American Voters Speak: No Tax Cuts

Nov 11th, 2010 | By Sharon Shaw Elrod MSW EdD | Category: Senior Finances

Senior Citizen Journal has written a number of articles about federal tax issues related to the election just past.  The articles include information about the ‘Bush tax cuts’, distortions that created a number of misconceptions about federal taxes,  and documented facts (with references cited) about federal taxes.  We seniors have had a long history of dealing with taxes, and it’s not easy to fool us.

A great thing about the American system of democracy is that the people ‘speak’ when they vote in elections, and the people spoke on November 2, 2010.  This is what they said:

  • exit polls revealed public opinion is not in favor of extending the Bush tax cuts;
  • only 39% of Americans think the entire package should be extended;
  • 37% think only middle income tax cuts should remain (tax cuts for wealthiest 1-2% of Americans should disappear)
  • 15% believe none should be extended;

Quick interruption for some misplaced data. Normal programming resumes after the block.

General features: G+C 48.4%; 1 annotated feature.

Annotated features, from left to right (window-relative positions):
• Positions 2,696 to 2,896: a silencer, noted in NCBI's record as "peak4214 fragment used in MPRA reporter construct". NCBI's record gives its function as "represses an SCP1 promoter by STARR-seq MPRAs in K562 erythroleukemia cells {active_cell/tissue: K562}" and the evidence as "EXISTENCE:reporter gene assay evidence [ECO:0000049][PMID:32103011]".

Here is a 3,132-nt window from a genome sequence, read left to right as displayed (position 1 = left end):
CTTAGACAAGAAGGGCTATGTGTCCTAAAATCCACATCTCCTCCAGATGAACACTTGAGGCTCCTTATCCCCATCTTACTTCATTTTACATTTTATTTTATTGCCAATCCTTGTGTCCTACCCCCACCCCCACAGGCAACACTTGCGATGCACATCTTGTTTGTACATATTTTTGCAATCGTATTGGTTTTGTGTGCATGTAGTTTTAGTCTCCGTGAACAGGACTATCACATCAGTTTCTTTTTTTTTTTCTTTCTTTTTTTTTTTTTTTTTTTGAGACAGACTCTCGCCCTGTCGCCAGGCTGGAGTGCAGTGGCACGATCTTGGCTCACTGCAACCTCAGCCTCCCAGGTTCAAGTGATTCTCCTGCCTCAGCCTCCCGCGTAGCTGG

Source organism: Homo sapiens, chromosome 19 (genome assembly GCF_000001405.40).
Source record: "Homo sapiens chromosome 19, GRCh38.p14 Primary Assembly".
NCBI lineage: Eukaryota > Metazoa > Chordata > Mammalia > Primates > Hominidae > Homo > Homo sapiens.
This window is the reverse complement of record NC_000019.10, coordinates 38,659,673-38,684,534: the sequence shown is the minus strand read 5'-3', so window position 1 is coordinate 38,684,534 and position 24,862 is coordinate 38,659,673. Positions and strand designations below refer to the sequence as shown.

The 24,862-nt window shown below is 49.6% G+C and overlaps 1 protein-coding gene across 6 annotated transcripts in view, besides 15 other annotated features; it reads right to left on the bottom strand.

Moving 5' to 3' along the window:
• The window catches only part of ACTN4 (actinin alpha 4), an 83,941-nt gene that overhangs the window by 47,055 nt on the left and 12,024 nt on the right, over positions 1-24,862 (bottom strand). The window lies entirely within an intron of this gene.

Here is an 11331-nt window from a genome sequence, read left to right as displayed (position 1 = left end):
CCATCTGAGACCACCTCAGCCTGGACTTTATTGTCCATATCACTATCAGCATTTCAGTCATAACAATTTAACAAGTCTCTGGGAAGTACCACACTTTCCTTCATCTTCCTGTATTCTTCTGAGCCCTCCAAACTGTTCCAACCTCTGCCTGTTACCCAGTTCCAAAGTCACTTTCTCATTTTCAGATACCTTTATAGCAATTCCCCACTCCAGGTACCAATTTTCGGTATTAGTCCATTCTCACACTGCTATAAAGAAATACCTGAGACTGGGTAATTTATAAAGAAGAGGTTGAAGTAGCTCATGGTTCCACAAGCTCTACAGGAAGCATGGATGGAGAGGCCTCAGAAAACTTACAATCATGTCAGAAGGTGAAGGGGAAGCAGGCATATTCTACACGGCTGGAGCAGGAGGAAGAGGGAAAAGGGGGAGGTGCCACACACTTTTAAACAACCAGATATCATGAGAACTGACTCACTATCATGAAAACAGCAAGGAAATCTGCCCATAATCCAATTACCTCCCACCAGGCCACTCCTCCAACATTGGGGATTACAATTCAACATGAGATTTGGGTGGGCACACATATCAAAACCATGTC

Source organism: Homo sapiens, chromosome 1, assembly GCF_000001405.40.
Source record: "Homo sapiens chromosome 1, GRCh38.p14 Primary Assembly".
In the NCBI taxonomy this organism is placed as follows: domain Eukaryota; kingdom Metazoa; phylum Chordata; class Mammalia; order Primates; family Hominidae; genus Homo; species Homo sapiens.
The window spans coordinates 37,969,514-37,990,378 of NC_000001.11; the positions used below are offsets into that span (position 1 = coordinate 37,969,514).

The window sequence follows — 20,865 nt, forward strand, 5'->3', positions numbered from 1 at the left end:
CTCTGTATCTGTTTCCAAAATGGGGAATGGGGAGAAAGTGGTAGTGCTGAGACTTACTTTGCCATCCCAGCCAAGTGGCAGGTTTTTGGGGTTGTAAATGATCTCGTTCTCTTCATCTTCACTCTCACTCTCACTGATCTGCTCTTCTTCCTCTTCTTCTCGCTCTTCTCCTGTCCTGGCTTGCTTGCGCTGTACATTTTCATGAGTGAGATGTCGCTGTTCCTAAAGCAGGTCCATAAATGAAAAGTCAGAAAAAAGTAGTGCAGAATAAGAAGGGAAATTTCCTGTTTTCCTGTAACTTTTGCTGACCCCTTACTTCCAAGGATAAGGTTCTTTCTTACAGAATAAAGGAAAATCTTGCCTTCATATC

Based on exit polls from last week’s election, the majority of Americans are not supporting extending the Bush tax cuts beyond the end of 2010.  There is no mandate for the new Congress to extend the federal tax cuts, and to claim there is is a misrepresentation of what the people said.  Another distortion.

Exit polls also revealed the number one priority of American voters is reducing the deficit.  The deficit has been with us for decades, but the out-of-control rampage it’s on now is troublesome for most Americans.  Most of us senior citizens know what happens when we keep spending more money than we take in, and have to continually borrow to pay debts.  It’s called bankruptcy, and none of us wants that for our country.

Spending to create jobs is the second highest priority revealed in the exit polls.   Only 19 percent of Americans think cutting taxes should be the highest priority.  Nineteen percent is not a majority folks, and it’s certainly not a mandate.

The President’s position on eliminating tax cuts for the top two percent of wealthy Americans would accomplish both #1 and #2 priorities indicated by American voters in the exit polls.  The deficit would be reduced and there would be money available to create jobs. 

This sounds like a no-brainer.



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